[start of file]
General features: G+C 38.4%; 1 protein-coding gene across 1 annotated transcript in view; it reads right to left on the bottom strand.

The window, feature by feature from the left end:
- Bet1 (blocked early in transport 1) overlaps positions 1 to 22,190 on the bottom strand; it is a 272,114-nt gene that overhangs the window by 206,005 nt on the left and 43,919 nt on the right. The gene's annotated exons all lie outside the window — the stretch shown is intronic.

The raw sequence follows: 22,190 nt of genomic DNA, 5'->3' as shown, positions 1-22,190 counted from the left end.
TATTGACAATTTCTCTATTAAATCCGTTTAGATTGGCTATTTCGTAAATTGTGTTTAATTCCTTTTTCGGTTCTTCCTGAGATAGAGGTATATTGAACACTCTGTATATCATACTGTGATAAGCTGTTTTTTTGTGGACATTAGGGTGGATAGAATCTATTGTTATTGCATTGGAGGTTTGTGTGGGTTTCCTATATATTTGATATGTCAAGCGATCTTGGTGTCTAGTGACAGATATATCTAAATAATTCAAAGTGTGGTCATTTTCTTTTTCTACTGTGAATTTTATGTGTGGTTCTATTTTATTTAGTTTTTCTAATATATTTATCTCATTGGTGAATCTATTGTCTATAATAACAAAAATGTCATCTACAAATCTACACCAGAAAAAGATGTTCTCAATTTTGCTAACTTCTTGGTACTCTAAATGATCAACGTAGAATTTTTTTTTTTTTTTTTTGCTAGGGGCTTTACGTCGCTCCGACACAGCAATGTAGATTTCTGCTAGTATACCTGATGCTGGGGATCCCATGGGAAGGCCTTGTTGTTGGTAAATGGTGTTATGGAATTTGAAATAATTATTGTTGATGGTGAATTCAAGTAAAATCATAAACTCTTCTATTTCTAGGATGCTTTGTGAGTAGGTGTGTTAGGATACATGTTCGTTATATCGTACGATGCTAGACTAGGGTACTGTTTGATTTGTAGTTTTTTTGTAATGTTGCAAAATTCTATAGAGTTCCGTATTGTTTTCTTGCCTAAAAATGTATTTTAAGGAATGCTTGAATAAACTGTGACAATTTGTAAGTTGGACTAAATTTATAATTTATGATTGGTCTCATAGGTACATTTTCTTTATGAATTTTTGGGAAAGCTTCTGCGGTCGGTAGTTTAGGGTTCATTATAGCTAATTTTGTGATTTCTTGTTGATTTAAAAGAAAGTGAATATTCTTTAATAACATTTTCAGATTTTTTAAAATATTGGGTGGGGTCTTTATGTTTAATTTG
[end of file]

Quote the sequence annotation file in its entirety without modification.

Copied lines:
General features: G+C 38.4%; 1 protein-coding gene across 1 annotated transcript in view; it reads right to left on the bottom strand.

The window, feature by feature from the left end:
- Bet1 (blocked early in transport 1) overlaps positions 1 to 22,190 on the bottom strand; it is a 272,114-nt gene that overhangs the window by 206,005 nt on the left and 43,919 nt on the right. The gene's annotated exons all lie outside the window — the stretch shown is intronic.

The raw sequence follows: 22,190 nt of genomic DNA, 5'->3' as shown, positions 1-22,190 counted from the left end.
TATTGACAATTTCTCTATTAAATCCGTTTAGATTGGCTATTTCGTAAATTGTGTTTAATTCCTTTTTCGGTTCTTCCTGAGATAGAGGTATATTGAACACTCTGTATATCATACTGTGATAAGCTGTTTTTTTGTGGACATTAGGGTGGATAGAATCTATTGTTATTGCATTGGAGGTTTGTGTGGGTTTCCTATATATTTGATATGTCAAGCGATCTTGGTGTCTAGTGACAGATATATCTAAATAATTCAAAGTGTGGTCATTTTCTTTTTCTACTGTGAATTTTATGTGTGGTTCTATTTTATTTAGTTTTTCTAATATATTTATCTCATTGGTGAATCTATTGTCTATAATAACAAAAATGTCATCTACAAATCTACACCAGAAAAAGATGTTCTCAATTTTGCTAACTTCTTGGTACTCTAAATGATCAACGTAGAATTTTTTTTTTTTTTTTTTGCTAGGGGCTTTACGTCGCTCCGACACAGCAATGTAGATTTCTGCTAGTATACCTGATGCTGGGGATCCCATGGGAAGGCCTTGTTGTTGGTAAATGGTGTTATGGAATTTGAAATAATTATTGTTGATGGTGAATTCAAGTAAAATCATAAACTCTTCTATTTCTAGGATGCTTTGTGAGTAGGTGTGTTAGGATACATGTTCGTTATATCGTACGATGCTAGACTAGGGTACTGTTTGATTTGTAGTTTTTTTGTAATGTTGCAAAATTCTATAGAGTTCCGTATTGTTTTCTTGCCTAAAAATGTATTTTAAGGAATGCTTGAATAAACTGTGACAATTTGTAAGTTGGACTAAATTTATAATTTATGATTGGTCTCATAGGTACATTTTCTTTATGAATTTTTGGGAAAGCTTCTGCGGTCGGTAGTTTAGGGTTCATTATAGCTAATTTTGTGATTTCTTGTTGATTTAAAAGAAAGTGAATATTCTTTAATAACATTTTCAGATTTTTTAAAATATTGGGTGGGGTCTTTATGTTTAATTTG